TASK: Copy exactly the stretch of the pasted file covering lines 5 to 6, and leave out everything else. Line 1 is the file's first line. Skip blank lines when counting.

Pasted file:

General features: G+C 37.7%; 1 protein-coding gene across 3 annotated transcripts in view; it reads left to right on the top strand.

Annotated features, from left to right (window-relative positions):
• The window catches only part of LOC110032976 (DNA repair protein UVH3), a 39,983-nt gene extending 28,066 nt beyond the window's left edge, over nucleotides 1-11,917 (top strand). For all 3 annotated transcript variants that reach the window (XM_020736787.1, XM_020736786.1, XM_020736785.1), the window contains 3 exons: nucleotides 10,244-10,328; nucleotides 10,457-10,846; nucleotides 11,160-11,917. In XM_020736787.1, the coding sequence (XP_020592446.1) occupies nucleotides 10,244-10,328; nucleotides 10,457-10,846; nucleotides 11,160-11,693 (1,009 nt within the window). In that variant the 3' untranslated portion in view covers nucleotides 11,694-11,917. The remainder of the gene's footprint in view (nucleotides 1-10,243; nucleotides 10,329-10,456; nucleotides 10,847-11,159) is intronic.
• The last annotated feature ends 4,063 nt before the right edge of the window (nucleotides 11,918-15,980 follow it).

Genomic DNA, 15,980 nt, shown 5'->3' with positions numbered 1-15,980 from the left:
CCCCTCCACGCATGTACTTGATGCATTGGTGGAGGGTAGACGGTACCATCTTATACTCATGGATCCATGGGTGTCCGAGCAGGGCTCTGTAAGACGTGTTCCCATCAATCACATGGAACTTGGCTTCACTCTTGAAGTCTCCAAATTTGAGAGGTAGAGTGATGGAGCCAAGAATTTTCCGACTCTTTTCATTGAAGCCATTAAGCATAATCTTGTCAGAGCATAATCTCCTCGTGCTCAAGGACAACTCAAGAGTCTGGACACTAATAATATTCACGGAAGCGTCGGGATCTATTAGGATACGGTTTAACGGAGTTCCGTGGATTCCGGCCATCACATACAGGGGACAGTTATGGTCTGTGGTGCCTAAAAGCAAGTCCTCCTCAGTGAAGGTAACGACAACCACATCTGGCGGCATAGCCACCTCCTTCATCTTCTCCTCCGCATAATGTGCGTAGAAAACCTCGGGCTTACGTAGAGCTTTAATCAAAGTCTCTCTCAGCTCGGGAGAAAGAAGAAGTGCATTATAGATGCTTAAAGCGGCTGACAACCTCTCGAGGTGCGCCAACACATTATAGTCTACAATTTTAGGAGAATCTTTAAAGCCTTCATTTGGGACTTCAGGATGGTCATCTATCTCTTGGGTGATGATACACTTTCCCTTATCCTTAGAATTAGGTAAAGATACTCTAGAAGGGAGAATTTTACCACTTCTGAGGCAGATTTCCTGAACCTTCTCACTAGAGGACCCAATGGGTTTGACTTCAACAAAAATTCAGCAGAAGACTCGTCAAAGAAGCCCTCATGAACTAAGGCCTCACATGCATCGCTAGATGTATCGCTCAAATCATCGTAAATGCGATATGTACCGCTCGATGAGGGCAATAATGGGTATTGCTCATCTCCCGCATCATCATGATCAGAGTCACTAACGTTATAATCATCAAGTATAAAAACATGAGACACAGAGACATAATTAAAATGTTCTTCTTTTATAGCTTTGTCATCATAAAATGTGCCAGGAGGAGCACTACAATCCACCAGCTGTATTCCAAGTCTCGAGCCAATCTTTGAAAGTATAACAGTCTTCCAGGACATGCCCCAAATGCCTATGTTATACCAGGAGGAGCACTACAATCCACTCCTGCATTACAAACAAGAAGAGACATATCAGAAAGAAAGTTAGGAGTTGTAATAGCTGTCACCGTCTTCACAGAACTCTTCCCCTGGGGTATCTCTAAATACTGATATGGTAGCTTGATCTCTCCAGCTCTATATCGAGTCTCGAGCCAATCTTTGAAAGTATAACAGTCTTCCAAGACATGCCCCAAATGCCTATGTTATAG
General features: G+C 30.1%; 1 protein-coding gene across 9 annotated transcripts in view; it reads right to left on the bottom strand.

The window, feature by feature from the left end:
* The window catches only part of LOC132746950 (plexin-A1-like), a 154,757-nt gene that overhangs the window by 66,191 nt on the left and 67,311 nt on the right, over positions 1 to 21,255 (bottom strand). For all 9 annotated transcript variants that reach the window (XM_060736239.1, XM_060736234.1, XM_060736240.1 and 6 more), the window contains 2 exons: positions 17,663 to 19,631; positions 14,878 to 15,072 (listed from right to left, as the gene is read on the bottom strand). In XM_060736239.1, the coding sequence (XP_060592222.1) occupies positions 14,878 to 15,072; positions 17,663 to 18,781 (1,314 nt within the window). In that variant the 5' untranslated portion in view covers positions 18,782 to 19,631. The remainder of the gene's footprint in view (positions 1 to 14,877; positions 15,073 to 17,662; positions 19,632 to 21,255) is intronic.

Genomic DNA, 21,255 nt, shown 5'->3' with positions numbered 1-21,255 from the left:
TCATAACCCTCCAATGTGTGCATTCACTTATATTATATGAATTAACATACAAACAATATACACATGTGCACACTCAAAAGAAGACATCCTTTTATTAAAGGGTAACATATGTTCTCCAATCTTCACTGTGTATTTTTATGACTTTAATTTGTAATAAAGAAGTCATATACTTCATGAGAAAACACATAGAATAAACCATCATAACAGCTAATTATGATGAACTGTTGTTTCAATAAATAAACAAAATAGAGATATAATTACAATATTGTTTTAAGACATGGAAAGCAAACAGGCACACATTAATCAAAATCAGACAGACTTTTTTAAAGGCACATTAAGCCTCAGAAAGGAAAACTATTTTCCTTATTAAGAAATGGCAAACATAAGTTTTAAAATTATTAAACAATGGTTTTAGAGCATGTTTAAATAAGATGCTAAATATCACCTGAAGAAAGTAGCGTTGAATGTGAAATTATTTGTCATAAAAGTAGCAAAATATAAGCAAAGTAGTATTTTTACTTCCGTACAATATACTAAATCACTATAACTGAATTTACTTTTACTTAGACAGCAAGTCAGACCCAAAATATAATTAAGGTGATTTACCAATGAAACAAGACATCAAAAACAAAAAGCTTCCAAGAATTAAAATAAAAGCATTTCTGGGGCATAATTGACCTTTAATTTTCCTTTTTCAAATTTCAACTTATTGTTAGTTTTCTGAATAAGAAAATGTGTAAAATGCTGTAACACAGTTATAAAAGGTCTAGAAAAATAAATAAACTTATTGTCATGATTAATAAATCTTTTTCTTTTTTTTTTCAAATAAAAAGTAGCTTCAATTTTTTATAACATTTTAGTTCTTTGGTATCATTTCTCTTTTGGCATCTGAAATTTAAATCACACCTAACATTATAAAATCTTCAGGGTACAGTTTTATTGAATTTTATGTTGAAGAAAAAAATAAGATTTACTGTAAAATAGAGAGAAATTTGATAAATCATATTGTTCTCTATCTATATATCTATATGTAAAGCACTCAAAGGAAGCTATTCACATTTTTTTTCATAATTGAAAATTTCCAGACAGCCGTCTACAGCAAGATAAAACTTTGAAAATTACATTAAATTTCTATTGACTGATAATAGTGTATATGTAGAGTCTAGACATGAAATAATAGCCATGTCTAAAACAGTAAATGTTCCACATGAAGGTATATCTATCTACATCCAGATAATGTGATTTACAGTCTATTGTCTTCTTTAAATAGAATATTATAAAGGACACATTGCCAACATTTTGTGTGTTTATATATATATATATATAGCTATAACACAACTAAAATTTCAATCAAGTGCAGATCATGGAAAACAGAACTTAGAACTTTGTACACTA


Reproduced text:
Genomic DNA, 15,980 nt, shown 5'->3' with positions numbered 1-15,980 from the left:
CCCCTCCACGCATGTACTTGATGCATTGGTGGAGGGTAGACGGTACCATCTTATACTCATGGATCCATGGGTGTCCGAGCAGGGCTCTGTAAGACGTGTTCCCATCAATCACATGGAACTTGGCTTCACTCTTGAAGTCTCCAAATTTGAGAGGTAGAGTGATGGAGCCAAGAATTTTCCGACTCTTTTCATTGAAGCCATTAAGCATAATCTTGTCAGAGCATAATCTCCTCGTGCTCAAGGACAACTCAAGAGTCTGGACACTAATAATATTCACGGAAGCGTCGGGATCTATTAGGATACGGTTTAACGGAGTTCCGTGGATTCCGGCCATCACATACAGGGGACAGTTATGGTCTGTGGTGCCTAAAAGCAAGTCCTCCTCAGTGAAGGTAACGACAACCACATCTGGCGGCATAGCCACCTCCTTCATCTTCTCCTCCGCATAATGTGCGTAGAAAACCTCGGGCTTACGTAGAGCTTTAATCAAAGTCTCTCTCAGCTCGGGAGAAAGAAGAAGTGCATTATAGATGCTTAAAGCGGCTGACAACCTCTCGAGGTGCGCCAACACATTATAGTCTACAATTTTAGGAGAATCTTTAAAGCCTTCATTTGGGACTTCAGGATGGTCATCTATCTCTTGGGTGATGATACACTTTCCCTTATCCTTAGAATTAGGTAAAGATACTCTAGAAGGGAGAATTTTACCACTTCTGAGGCAGATTTCCTGAACCTTCTCACTAGAGGACCCAATGGGTTTGACTTCAACAAAAATTCAGCAGAAGACTCGTCAAAGAAGCCCTCATGAACTAAGGCCTCACATGCATCGCTAGATGTATCGCTCAAATCATCGTAAATGCGATATGTACCGCTCGATGAGGGCAATAATGGGTATTGCTCATCTCCCGCATCATCATGATCAGAGTCACTAACGTTATAATCATCAAGTATAAAAACATGAGACACAGAGACATAATTAAAATGTTCTTCTTTTATAGCTTTGTCATCATAAAATGTGCCAGGAGGAGCACTACAATCCACCAGCTGTATTCCAAGTCTCGAGCCAATCTTTGAAAGTATAACAGTCTTCCAGGACATGCCCCAAATGCCTATGTTATACCAGGAGGAGCACTACAATCCACTCCTGCATTACAAACAAGAAGAGACATATCAGAAAGAAAGTTAGGAGTTGTAATAGCTGTCACCGTCTTCACAGAACTCTTCCCCTGGGGTATCTCTAAATACTGATATGGTAGCTTGATCTCTCCAGCTCTATATCGAGTCTCGAGCCAATCTTTGAAAGTATAACAGTCTTCCAAGACATGCCCCAAATGCCTATGTTATAG